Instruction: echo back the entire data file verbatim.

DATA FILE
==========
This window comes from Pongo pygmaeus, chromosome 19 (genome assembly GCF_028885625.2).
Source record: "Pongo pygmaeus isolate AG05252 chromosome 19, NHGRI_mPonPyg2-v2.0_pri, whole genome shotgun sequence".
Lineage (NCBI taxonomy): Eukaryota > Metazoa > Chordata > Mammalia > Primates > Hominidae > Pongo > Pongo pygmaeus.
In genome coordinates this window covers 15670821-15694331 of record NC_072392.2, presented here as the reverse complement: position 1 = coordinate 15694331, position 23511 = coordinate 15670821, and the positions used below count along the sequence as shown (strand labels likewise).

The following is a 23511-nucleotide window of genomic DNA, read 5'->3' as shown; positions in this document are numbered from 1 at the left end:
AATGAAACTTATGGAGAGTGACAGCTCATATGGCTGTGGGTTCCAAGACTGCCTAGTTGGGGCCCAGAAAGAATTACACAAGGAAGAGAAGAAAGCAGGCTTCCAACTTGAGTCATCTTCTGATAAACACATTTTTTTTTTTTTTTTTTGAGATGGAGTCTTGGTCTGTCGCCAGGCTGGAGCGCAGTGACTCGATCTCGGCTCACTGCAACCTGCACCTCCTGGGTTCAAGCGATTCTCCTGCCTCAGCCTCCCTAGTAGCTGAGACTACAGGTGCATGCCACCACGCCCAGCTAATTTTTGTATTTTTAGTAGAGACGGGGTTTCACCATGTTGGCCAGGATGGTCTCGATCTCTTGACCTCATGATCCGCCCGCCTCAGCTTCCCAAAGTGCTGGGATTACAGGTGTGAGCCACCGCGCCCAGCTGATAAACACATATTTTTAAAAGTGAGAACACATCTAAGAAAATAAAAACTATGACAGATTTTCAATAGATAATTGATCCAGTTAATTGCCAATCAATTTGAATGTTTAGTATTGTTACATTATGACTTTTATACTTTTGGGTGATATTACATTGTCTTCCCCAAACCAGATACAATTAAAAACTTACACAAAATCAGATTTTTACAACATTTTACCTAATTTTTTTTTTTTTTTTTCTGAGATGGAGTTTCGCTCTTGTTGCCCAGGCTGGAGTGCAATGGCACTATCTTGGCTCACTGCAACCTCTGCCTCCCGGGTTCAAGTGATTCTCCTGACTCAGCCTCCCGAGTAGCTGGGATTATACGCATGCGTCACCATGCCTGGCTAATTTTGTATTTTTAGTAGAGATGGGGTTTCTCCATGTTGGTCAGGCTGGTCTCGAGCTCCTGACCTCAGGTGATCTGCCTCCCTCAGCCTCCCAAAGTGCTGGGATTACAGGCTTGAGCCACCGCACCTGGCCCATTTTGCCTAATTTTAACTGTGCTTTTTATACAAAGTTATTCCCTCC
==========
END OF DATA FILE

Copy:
This window comes from Pongo pygmaeus, chromosome 19 (genome assembly GCF_028885625.2).
Source record: "Pongo pygmaeus isolate AG05252 chromosome 19, NHGRI_mPonPyg2-v2.0_pri, whole genome shotgun sequence".
Lineage (NCBI taxonomy): Eukaryota > Metazoa > Chordata > Mammalia > Primates > Hominidae > Pongo > Pongo pygmaeus.
In genome coordinates this window covers 15670821-15694331 of record NC_072392.2, presented here as the reverse complement: position 1 = coordinate 15694331, position 23511 = coordinate 15670821, and the positions used below count along the sequence as shown (strand labels likewise).

The following is a 23511-nucleotide window of genomic DNA, read 5'->3' as shown; positions in this document are numbered from 1 at the left end:
AATGAAACTTATGGAGAGTGACAGCTCATATGGCTGTGGGTTCCAAGACTGCCTAGTTGGGGCCCAGAAAGAATTACACAAGGAAGAGAAGAAAGCAGGCTTCCAACTTGAGTCATCTTCTGATAAACACATTTTTTTTTTTTTTTTTTGAGATGGAGTCTTGGTCTGTCGCCAGGCTGGAGCGCAGTGACTCGATCTCGGCTCACTGCAACCTGCACCTCCTGGGTTCAAGCGATTCTCCTGCCTCAGCCTCCCTAGTAGCTGAGACTACAGGTGCATGCCACCACGCCCAGCTAATTTTTGTATTTTTAGTAGAGACGGGGTTTCACCATGTTGGCCAGGATGGTCTCGATCTCTTGACCTCATGATCCGCCCGCCTCAGCTTCCCAAAGTGCTGGGATTACAGGTGTGAGCCACCGCGCCCAGCTGATAAACACATATTTTTAAAAGTGAGAACACATCTAAGAAAATAAAAACTATGACAGATTTTCAATAGATAATTGATCCAGTTAATTGCCAATCAATTTGAATGTTTAGTATTGTTACATTATGACTTTTATACTTTTGGGTGATATTACATTGTCTTCCCCAAACCAGATACAATTAAAAACTTACACAAAATCAGATTTTTACAACATTTTACCTAATTTTTTTTTTTTTTTTTCTGAGATGGAGTTTCGCTCTTGTTGCCCAGGCTGGAGTGCAATGGCACTATCTTGGCTCACTGCAACCTCTGCCTCCCGGGTTCAAGTGATTCTCCTGACTCAGCCTCCCGAGTAGCTGGGATTATACGCATGCGTCACCATGCCTGGCTAATTTTGTATTTTTAGTAGAGATGGGGTTTCTCCATGTTGGTCAGGCTGGTCTCGAGCTCCTGACCTCAGGTGATCTGCCTCCCTCAGCCTCCCAAAGTGCTGGGATTACAGGCTTGAGCCACCGCACCTGGCCCATTTTGCCTAATTTTAACTGTGCTTTTTATACAAAGTTATTCCCTCC